A variety of trick shot challenges are also available to the player(s), to earn additional points or extra life, requiring the player pot all balls into select pockets using a single shot. The player may put various spins on the ball, such as left and right , and perform and .
The Genesis and SNES versions features a photo-realistic representation of the player characters. The characters are a homage to the 1986 film The Color of Money; with both players bear resemblance to characters Vincent Lauria (played by Tom Cruise) and Fast Eddie (played by Paul Newman) from the film.
The original Side Pocket on the arcade was ported to the NES and Game Boy with several alterations. The NES version plays almost identical to the arcade version, but the Pocket Game mode features 4 levels and the player starts by possessing 5 lives, as opposed to 2. The NES version also introduce four different rack configuration that become standard in later versions, whereas the arcade version only feature six-ball and nine-ball racks.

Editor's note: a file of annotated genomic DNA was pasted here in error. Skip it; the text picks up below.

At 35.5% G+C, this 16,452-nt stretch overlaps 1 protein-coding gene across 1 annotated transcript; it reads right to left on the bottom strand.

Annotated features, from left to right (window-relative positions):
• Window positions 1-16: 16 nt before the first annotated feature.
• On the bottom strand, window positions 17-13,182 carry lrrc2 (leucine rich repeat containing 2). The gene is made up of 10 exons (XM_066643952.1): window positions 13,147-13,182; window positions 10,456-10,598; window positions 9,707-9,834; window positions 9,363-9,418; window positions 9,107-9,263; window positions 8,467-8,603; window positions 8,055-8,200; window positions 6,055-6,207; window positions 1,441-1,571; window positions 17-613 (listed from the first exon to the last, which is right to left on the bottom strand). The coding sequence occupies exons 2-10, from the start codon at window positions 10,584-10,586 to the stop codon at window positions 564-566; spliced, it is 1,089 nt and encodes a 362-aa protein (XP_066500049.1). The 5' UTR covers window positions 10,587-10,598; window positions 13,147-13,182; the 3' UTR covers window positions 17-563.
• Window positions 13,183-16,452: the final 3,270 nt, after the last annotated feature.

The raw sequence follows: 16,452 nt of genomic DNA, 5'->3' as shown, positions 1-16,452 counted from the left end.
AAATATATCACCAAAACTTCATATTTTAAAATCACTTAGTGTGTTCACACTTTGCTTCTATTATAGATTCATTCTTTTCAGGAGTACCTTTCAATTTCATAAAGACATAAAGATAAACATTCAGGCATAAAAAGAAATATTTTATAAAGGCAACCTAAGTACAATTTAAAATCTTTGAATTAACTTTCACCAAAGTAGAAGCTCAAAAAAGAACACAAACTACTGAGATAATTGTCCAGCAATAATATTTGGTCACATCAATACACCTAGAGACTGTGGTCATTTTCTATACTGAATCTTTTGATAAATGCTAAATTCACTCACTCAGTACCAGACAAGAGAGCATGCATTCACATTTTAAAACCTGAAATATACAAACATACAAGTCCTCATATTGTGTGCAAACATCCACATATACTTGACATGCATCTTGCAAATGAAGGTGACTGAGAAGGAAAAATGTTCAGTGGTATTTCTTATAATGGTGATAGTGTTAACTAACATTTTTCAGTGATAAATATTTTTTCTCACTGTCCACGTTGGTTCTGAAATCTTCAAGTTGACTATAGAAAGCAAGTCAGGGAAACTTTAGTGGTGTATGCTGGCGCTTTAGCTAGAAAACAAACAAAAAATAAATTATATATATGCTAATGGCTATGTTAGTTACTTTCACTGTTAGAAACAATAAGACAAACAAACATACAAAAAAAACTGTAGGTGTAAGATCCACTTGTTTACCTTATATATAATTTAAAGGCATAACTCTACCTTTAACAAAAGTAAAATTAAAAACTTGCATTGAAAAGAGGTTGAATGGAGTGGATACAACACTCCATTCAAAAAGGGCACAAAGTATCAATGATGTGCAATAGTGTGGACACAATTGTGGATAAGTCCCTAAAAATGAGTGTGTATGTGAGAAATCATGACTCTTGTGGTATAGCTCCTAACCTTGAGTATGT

The Game Boy version of Side Pocket is significantly different from the NES version, featuring a smaller playing field (to compensate with Game Boy's screen), simplified physics and a different screen layout. Like in NES version, the Pocket Game mode features 4 levels and the player starts with 5 lives. One unique addition to the Game Boy version is the ability to play single-player nine-ball mode, while in other versions this mode is limited only to two players.